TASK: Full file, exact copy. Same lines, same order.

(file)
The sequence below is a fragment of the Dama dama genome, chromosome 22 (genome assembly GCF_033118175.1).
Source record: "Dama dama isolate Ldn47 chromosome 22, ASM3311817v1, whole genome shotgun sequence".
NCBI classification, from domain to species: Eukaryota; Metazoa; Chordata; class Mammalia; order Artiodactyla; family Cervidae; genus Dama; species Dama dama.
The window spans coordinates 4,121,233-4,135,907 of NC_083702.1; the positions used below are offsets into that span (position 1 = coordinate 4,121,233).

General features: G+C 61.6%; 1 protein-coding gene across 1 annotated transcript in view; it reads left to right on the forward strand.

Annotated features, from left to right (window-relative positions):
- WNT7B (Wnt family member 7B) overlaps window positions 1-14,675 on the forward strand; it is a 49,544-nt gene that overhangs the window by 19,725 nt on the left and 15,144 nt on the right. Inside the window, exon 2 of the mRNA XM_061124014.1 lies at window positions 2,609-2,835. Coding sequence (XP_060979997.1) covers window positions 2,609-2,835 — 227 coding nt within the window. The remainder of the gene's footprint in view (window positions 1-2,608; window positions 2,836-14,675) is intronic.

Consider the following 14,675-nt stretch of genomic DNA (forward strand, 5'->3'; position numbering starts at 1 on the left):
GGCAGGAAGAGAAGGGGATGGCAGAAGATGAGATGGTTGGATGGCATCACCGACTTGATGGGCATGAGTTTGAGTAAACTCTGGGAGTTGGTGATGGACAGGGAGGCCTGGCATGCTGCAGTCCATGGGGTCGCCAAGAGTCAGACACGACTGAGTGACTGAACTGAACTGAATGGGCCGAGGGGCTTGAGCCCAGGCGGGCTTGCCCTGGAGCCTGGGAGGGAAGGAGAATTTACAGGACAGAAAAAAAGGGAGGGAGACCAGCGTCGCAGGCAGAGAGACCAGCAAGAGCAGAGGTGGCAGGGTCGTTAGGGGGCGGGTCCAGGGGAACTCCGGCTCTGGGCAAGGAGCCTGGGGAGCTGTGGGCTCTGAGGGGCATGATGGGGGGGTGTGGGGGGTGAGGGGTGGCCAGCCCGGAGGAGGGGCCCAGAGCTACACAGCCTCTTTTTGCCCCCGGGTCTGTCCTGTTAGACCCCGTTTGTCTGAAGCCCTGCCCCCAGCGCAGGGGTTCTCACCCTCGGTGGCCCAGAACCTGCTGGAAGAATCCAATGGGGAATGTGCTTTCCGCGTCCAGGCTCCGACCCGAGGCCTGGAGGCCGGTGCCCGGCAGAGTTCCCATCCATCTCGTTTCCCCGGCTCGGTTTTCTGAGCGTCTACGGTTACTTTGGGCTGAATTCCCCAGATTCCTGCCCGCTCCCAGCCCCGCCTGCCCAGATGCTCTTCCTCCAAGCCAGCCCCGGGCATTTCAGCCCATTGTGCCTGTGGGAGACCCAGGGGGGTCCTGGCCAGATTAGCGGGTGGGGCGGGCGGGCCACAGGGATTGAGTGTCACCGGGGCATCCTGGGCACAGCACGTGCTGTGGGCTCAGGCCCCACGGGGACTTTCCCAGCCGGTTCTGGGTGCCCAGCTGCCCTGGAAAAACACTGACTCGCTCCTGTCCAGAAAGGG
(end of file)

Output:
The sequence below is a fragment of the Dama dama genome, chromosome 22 (genome assembly GCF_033118175.1).
Source record: "Dama dama isolate Ldn47 chromosome 22, ASM3311817v1, whole genome shotgun sequence".
NCBI classification, from domain to species: Eukaryota; Metazoa; Chordata; class Mammalia; order Artiodactyla; family Cervidae; genus Dama; species Dama dama.
The window spans coordinates 4,121,233-4,135,907 of NC_083702.1; the positions used below are offsets into that span (position 1 = coordinate 4,121,233).

General features: G+C 61.6%; 1 protein-coding gene across 1 annotated transcript in view; it reads left to right on the forward strand.

Annotated features, from left to right (window-relative positions):
- WNT7B (Wnt family member 7B) overlaps window positions 1-14,675 on the forward strand; it is a 49,544-nt gene that overhangs the window by 19,725 nt on the left and 15,144 nt on the right. Inside the window, exon 2 of the mRNA XM_061124014.1 lies at window positions 2,609-2,835. Coding sequence (XP_060979997.1) covers window positions 2,609-2,835 — 227 coding nt within the window. The remainder of the gene's footprint in view (window positions 1-2,608; window positions 2,836-14,675) is intronic.

Consider the following 14,675-nt stretch of genomic DNA (forward strand, 5'->3'; position numbering starts at 1 on the left):
GGCAGGAAGAGAAGGGGATGGCAGAAGATGAGATGGTTGGATGGCATCACCGACTTGATGGGCATGAGTTTGAGTAAACTCTGGGAGTTGGTGATGGACAGGGAGGCCTGGCATGCTGCAGTCCATGGGGTCGCCAAGAGTCAGACACGACTGAGTGACTGAACTGAACTGAATGGGCCGAGGGGCTTGAGCCCAGGCGGGCTTGCCCTGGAGCCTGGGAGGGAAGGAGAATTTACAGGACAGAAAAAAAGGGAGGGAGACCAGCGTCGCAGGCAGAGAGACCAGCAAGAGCAGAGGTGGCAGGGTCGTTAGGGGGCGGGTCCAGGGGAACTCCGGCTCTGGGCAAGGAGCCTGGGGAGCTGTGGGCTCTGAGGGGCATGATGGGGGGGTGTGGGGGGTGAGGGGTGGCCAGCCCGGAGGAGGGGCCCAGAGCTACACAGCCTCTTTTTGCCCCCGGGTCTGTCCTGTTAGACCCCGTTTGTCTGAAGCCCTGCCCCCAGCGCAGGGGTTCTCACCCTCGGTGGCCCAGAACCTGCTGGAAGAATCCAATGGGGAATGTGCTTTCCGCGTCCAGGCTCCGACCCGAGGCCTGGAGGCCGGTGCCCGGCAGAGTTCCCATCCATCTCGTTTCCCCGGCTCGGTTTTCTGAGCGTCTACGGTTACTTTGGGCTGAATTCCCCAGATTCCTGCCCGCTCCCAGCCCCGCCTGCCCAGATGCTCTTCCTCCAAGCCAGCCCCGGGCATTTCAGCCCATTGTGCCTGTGGGAGACCCAGGGGGGTCCTGGCCAGATTAGCGGGTGGGGCGGGCGGGCCACAGGGATTGAGTGTCACCGGGGCATCCTGGGCACAGCACGTGCTGTGGGCTCAGGCCCCACGGGGACTTTCCCAGCCGGTTCTGGGTGCCCAGCTGCCCTGGAAAAACACTGACTCGCTCCTGTCCAGAAAGGG